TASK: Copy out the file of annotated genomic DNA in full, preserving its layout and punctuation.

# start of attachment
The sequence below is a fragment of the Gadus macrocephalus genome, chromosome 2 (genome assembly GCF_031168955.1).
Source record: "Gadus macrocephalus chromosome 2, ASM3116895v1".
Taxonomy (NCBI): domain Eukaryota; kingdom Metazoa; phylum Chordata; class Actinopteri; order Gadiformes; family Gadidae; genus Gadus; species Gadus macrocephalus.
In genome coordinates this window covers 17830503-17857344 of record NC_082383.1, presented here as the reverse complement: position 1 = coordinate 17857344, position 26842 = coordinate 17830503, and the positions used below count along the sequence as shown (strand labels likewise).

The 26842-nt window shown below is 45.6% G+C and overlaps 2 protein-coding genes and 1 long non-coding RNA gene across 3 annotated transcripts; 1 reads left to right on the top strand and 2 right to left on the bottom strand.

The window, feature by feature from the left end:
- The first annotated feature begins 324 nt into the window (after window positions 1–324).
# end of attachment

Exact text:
The sequence below is a fragment of the Gadus macrocephalus genome, chromosome 2 (genome assembly GCF_031168955.1).
Source record: "Gadus macrocephalus chromosome 2, ASM3116895v1".
Taxonomy (NCBI): domain Eukaryota; kingdom Metazoa; phylum Chordata; class Actinopteri; order Gadiformes; family Gadidae; genus Gadus; species Gadus macrocephalus.
In genome coordinates this window covers 17830503-17857344 of record NC_082383.1, presented here as the reverse complement: position 1 = coordinate 17857344, position 26842 = coordinate 17830503, and the positions used below count along the sequence as shown (strand labels likewise).

The 26842-nt window shown below is 45.6% G+C and overlaps 2 protein-coding genes and 1 long non-coding RNA gene across 3 annotated transcripts; 1 reads left to right on the top strand and 2 right to left on the bottom strand.

The window, feature by feature from the left end:
- The first annotated feature begins 324 nt into the window (after window positions 1–324).